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Math Help - prove problem 2

  1. #1
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    prove problem 2

    For real numbers x[i] such that x[0]=1, x[i+1]<=x[i] for i=1, 2,...,n.

    prove that

    x[0]^2/x[1] + x[1]^2/x[2] + x[2]^2/x[3] + ... + x[n-1]^2/x[n] >= 4

    can anyone solve this..? thank you
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  2. #2
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    Quote Originally Posted by nzm88 View Post
    For real numbers x_i such that x_0=1,\ x_{i+1}\leqslant x_i for i=1, 2,...,n, prove that

    \frac{x_0^2}{x_1} + \frac{x_1^2}{x_2} + \frac{x_2^2}{x_3} + \ldots + \frac{x_{n-1}^2}{x_n} \geqslant 4.
    Two things need clarifying here. First, it should be stated that all the numbers x_i are positive. Second, the series must be an infinite sum. If it allowed to stop after finitely many terms then the result is false. For example, if x_i = 1/2^i then the series becomes

    2 + 1 + \tfrac12 + \tfrac14 + \tfrac18 + \ldots.

    If that series stops after finitely many terms then the sum will be less than 4. But the sum of the infinite series is equal to 4.

    So the problem should be stated as follows:

    For positive numbers x_i such that x_0=1,\ x_{i+1}\leqslant x_i for i\geqslant1, prove that \sum_{i=1}^\infty \frac{x_{i-1}^2}{x_i} \geqslant 4.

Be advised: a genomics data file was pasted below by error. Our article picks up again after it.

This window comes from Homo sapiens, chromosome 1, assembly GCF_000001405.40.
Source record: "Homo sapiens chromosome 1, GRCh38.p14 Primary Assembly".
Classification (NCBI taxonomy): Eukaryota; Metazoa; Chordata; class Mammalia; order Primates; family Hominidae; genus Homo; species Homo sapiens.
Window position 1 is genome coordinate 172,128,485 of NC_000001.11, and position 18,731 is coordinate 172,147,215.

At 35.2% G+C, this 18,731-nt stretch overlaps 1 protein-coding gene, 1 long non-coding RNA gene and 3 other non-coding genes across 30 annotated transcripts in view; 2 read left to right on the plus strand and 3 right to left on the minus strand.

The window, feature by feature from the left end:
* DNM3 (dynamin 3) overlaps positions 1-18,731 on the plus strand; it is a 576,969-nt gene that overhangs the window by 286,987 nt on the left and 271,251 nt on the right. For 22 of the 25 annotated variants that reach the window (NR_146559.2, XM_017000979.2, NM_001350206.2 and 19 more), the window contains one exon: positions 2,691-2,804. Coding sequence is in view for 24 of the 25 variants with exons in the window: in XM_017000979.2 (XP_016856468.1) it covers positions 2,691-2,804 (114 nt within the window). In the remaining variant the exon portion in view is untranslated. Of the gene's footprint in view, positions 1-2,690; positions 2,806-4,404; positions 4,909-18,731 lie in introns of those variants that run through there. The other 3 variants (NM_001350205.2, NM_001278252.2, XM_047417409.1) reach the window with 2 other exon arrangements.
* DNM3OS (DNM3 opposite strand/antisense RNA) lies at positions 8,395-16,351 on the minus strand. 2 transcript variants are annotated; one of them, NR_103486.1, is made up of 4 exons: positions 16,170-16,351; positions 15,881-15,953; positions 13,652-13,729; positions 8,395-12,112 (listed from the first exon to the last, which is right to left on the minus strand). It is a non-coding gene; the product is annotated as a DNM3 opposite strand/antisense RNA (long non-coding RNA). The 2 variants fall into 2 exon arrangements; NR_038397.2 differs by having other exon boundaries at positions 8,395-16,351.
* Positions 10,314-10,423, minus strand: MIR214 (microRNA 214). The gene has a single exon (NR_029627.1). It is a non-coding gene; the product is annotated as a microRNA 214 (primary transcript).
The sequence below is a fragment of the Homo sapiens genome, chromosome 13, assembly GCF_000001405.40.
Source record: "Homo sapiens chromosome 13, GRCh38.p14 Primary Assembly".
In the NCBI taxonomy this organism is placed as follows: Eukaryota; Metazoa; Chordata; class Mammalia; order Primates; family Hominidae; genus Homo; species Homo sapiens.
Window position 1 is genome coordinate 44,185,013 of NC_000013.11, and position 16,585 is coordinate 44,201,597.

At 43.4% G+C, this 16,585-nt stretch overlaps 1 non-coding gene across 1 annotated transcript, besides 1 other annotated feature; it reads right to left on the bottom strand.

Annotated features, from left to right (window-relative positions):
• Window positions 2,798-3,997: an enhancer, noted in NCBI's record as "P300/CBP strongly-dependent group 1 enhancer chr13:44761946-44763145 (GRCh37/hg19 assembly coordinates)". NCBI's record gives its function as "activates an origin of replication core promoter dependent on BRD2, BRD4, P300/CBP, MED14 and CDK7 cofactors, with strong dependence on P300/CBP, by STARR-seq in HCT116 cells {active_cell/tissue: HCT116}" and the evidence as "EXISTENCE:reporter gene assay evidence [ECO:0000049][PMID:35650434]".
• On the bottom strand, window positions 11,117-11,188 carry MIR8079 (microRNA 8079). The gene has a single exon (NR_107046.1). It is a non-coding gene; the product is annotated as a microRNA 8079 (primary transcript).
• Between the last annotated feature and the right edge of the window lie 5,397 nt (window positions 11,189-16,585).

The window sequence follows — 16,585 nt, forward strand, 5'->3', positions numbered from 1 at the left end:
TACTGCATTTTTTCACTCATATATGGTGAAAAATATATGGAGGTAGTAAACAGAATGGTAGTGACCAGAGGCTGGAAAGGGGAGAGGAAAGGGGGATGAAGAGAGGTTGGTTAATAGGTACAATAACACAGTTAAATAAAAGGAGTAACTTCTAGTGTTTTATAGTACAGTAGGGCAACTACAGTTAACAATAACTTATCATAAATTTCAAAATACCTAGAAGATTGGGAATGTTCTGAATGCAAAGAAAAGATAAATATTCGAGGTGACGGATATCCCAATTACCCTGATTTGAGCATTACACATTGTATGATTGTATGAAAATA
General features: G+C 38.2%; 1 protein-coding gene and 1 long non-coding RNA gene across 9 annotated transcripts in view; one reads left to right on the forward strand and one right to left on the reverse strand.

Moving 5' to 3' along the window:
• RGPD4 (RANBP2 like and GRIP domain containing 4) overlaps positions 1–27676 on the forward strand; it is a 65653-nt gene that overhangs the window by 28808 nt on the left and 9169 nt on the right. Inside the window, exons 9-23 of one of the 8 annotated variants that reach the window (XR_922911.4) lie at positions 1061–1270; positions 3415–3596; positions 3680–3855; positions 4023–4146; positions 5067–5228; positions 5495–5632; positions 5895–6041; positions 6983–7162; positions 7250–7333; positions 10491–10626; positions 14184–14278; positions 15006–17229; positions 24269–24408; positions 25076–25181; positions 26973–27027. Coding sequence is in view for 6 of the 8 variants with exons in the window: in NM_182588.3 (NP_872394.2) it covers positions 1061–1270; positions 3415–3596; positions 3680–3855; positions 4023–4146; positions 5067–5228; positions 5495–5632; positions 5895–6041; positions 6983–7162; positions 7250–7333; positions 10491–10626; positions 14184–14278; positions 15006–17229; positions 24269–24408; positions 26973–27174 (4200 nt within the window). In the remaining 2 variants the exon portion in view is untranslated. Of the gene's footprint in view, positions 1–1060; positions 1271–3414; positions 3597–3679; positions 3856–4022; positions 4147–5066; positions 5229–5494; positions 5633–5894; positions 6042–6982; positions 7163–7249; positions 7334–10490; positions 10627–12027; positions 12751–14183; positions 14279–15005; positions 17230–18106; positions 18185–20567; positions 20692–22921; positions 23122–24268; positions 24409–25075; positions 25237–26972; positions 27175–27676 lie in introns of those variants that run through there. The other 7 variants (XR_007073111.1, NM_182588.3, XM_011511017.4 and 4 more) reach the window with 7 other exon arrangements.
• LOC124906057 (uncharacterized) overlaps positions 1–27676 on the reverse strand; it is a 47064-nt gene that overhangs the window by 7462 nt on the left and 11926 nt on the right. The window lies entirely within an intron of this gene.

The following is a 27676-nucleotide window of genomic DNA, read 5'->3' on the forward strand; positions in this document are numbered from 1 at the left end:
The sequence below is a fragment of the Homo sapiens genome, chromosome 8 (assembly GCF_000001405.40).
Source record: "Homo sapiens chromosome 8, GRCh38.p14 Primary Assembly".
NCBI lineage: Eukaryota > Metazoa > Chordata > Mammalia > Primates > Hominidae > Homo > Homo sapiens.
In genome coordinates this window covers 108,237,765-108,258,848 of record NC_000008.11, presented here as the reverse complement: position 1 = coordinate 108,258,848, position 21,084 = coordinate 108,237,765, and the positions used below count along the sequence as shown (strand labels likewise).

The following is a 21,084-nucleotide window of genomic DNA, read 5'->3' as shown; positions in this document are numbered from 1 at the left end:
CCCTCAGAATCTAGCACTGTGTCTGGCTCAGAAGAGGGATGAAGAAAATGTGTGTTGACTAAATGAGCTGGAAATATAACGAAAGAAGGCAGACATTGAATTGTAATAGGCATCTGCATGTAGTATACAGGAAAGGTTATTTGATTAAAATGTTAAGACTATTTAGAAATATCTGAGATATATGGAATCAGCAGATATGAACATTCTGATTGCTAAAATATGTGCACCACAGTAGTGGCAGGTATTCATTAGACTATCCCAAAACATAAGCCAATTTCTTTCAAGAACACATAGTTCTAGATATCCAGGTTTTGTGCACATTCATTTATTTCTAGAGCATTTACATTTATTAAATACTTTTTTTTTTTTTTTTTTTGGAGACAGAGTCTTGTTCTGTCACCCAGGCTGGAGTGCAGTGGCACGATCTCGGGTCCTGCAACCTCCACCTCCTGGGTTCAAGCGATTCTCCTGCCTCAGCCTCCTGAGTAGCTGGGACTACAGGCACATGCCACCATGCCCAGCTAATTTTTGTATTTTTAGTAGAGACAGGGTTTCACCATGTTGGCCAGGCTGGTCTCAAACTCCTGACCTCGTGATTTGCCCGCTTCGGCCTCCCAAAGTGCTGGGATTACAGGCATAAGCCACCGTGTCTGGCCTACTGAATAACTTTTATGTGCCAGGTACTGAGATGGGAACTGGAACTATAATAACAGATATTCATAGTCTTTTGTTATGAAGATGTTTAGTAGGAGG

With those modifications, this becomes an interesting problem. Here is an outline solution. It's a bit laborious, so maybe someone can come up with a better method. The basic idea is that the above sequence x_i = 1/2^i is the unique sequence that minimises the sum S = \sum_{i=1}^\infty \frac{x_{i-1}^2}{x_i}.

    So we start with a decreasing sequence (x_n) of positive numbers, and we see whether we can modify it so as to reduce the sum S. Notice first that if two terms in the sequence are equal, say x_n=x_{n-1}, then we can reduce S by omitting x_n from the sequence, and going straight from x_{n-1} to x_{n+1}. (You can easily check that this will reduce S by an amount x_{n-1}.)

    Suppose that we keep all the terms fixed except for x_n, and we look for the value of x_n that minimises S. The only terms in S that involve x_n are \frac{x_{n-1}^2}{x_n} and \frac{x_n^2}{x_{n+1}}. Write a=x_{n-1}, x = x_n and b = x_{n+1}. Let f(x) = \frac{a^2}x + \frac{x^2}b. Then we look for the minimum value of f(x) in the interval [b,a].

    You can check by calculus that if b\geqslant a/\sqrt2 then the minimum occurs at the endpoint x=b. But that corresponds to the situation x_n = x_{n-1}, and we already saw that in that case we can reduce S by omitting x_n from the sequence.

    So we may assume that b< a/\sqrt2, and that the minimum of f(x) occurs at the turning point x = (a^2b/2)^{1/3} inside the interval [a,b]. Thus we can minimise S by taking x_n = (x_{n-1}^2x_{n+1}/2)^{1/3}, which is equivalent to
    x_{n+1} = 2x_n^3/x_{n-1}^2. -----(*)

    Now suppose that (*) holds for all n, and x_0=1, x_1=c. This recurrence relation has the solution
    x_n = 2^{-n}(2c)^{2^n-1}. -----(**)

    However, we must check again that x_{n+1}<x_n. That gives the inequality 2^{-n-1}(2c)^{2^{n+1}-1} < 2^{-n}(2c)^{2^n-1}, which reduces to (2c)^{2^n}<2. For that to hold for all n implies that 2c\leqslant1, or c\leqslant1/2.

    If x_n is given by (**) then the series S becomes \sum_{n=1}^\infty \frac1{2^{n-1}c}. This is a geometric series with sum 2/c. Since c\leqslant1/2, the minimum value of the sum is 4.
    Last edited by Opalg; August 5th 2009 at 10:54 AM. Reason: corrected typo
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